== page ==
There are now eight recognized species of great apes, including humans, that are not extinct. Humans, three species of orangutans from Indonesia, two species of gorillas in Africa, and the chimpanzee/bonobo clade in Africa. Humans share the chimpanzee/bonobo clade vis-a-vis orangutans and gorillas, and are a sister clade to both chimpanzees and bonobos rather than being derived from one or the other of those species.
Six extant species of non-human great apes are currently recognized: Sumatran and Bornean orangutans, eastern and western gorillas, and chimpanzees and bonobos. However, large gaps remain in our knowledge of fine-scale variation in hominoid morphology, behavior, and genetics, and aspects of great ape taxonomy remain in flux. This is particularly true for orangutans (genus: Pongo), the only Asian great apes and phylogenetically our most distant relatives among extant hominids. Designation of Bornean and Sumatran orangutans, P. pygmaeus (Linnaeus 1760) and P. abelii (Lesson 1827), as distinct species occurred in 2001. Here, we show that an isolated population from Batang Toru, at the southernmost range limit of extant Sumatran orangutans south of Lake Toba, is distinct from other northern Sumatran and Bornean populations. By comparing cranio-mandibular and dental characters of an orangutan killed in a human-animal conflict to those of 33 adult male orangutans of a similar developmental stage, we found consistent differences between the Batang Toru individual and other extant Ponginae. Our analyses of 37 orangutan genomes provided a second line of evidence. Model-based approaches revealed that the deepest split in the evolutionary history of extant orangutans occurred ∼3.38 mya between the Batang Toru population and those to the north of Lake Toba, whereas both currently recognized species separated much later, about 674 kya. Our combined analyses support a new classification of orangutans into three extant species. The new species, Pongo tapanuliensis, encompasses the Batang Toru population, of which fewer than 800 individuals survive.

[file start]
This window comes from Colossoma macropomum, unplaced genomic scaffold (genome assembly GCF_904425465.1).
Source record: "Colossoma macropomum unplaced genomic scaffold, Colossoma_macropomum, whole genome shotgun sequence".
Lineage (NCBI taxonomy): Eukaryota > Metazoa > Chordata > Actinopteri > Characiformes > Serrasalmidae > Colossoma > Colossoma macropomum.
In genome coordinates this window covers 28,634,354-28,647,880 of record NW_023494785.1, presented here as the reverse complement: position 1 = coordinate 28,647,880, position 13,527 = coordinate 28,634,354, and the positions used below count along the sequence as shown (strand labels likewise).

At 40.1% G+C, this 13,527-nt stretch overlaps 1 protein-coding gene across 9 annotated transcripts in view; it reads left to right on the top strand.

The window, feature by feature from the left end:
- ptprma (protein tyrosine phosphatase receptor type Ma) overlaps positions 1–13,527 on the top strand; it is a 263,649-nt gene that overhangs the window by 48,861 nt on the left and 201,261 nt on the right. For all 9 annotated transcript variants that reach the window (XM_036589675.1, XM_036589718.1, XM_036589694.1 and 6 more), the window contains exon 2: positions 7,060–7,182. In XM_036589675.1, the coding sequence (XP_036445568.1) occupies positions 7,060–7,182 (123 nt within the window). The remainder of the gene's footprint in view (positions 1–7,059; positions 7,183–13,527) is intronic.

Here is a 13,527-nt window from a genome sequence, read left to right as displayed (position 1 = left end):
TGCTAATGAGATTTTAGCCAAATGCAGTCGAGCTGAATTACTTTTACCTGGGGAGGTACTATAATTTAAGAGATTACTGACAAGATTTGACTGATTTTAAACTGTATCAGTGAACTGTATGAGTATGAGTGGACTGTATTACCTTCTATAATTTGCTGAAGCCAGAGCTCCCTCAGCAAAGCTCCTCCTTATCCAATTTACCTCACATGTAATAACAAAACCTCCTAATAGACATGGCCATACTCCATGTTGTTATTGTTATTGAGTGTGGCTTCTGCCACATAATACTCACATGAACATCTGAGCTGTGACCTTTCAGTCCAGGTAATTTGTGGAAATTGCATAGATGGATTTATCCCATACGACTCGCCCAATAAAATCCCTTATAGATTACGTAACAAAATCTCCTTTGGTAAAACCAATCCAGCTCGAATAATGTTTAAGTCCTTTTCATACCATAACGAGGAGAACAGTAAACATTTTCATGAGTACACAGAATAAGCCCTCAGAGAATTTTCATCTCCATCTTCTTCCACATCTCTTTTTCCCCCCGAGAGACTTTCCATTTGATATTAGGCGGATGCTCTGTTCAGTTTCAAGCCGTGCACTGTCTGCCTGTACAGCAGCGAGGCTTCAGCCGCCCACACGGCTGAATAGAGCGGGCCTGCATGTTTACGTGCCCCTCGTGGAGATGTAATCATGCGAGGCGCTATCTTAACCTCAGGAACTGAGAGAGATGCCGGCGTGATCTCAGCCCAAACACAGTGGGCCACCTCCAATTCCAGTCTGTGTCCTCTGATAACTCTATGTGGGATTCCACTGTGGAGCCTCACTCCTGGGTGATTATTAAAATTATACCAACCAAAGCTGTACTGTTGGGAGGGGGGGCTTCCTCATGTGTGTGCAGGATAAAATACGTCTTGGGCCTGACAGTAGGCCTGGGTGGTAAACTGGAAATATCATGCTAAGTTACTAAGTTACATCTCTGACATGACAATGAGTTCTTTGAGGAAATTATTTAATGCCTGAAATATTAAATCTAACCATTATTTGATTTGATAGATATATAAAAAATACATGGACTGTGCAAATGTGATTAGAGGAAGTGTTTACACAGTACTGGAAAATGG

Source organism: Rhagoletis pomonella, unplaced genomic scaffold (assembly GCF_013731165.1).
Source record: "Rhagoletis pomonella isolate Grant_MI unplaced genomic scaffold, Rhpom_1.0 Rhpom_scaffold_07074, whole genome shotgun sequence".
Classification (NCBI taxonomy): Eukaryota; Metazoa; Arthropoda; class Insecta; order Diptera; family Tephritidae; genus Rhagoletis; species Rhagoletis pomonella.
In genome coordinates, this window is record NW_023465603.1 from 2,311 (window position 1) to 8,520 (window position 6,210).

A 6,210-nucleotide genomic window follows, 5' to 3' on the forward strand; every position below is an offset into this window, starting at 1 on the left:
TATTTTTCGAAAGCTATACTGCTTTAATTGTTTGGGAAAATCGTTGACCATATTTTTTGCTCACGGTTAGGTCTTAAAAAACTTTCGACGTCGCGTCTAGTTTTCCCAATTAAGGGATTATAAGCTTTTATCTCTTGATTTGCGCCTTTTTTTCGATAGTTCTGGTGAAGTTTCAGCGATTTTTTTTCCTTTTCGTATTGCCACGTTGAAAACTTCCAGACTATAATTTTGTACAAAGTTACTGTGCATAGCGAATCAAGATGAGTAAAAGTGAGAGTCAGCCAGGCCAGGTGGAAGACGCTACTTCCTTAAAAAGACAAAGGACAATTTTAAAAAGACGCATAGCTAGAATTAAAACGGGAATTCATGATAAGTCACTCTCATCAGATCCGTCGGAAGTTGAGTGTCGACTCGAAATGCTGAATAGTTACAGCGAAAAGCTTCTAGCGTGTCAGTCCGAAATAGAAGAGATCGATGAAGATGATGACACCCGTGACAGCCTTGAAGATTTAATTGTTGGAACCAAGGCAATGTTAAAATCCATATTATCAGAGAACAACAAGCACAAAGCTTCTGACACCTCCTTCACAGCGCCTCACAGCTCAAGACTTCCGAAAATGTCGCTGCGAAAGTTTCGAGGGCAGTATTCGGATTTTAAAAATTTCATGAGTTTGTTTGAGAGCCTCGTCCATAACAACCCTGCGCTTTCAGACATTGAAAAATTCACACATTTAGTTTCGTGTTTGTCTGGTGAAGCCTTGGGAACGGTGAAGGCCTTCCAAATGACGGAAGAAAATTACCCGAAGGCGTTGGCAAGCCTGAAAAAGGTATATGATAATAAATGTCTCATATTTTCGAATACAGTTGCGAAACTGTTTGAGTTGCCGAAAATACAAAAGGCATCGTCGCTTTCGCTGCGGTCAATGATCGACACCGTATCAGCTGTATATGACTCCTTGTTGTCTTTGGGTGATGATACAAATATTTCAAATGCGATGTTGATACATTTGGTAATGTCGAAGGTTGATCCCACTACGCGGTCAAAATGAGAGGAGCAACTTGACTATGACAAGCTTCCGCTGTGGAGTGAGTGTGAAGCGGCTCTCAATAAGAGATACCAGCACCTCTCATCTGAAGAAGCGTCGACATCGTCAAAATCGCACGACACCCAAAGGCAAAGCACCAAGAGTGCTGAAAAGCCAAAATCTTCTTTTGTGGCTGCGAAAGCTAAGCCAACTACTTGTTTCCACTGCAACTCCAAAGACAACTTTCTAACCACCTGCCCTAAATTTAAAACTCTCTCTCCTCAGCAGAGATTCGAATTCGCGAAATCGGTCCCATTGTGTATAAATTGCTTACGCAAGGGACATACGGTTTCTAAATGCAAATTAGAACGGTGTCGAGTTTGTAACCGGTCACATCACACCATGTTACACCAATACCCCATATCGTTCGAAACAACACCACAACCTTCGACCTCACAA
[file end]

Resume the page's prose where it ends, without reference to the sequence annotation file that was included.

From Alexander Nater, et al., "Morphometric, Behavioral, and Genomic Evidence for a New Orangutan Species", Current Biology (2017).
Meanwhile, a 9.7 million year old great ape tooth has reportedly been found in Germany, outside the range of any previously known great ape population.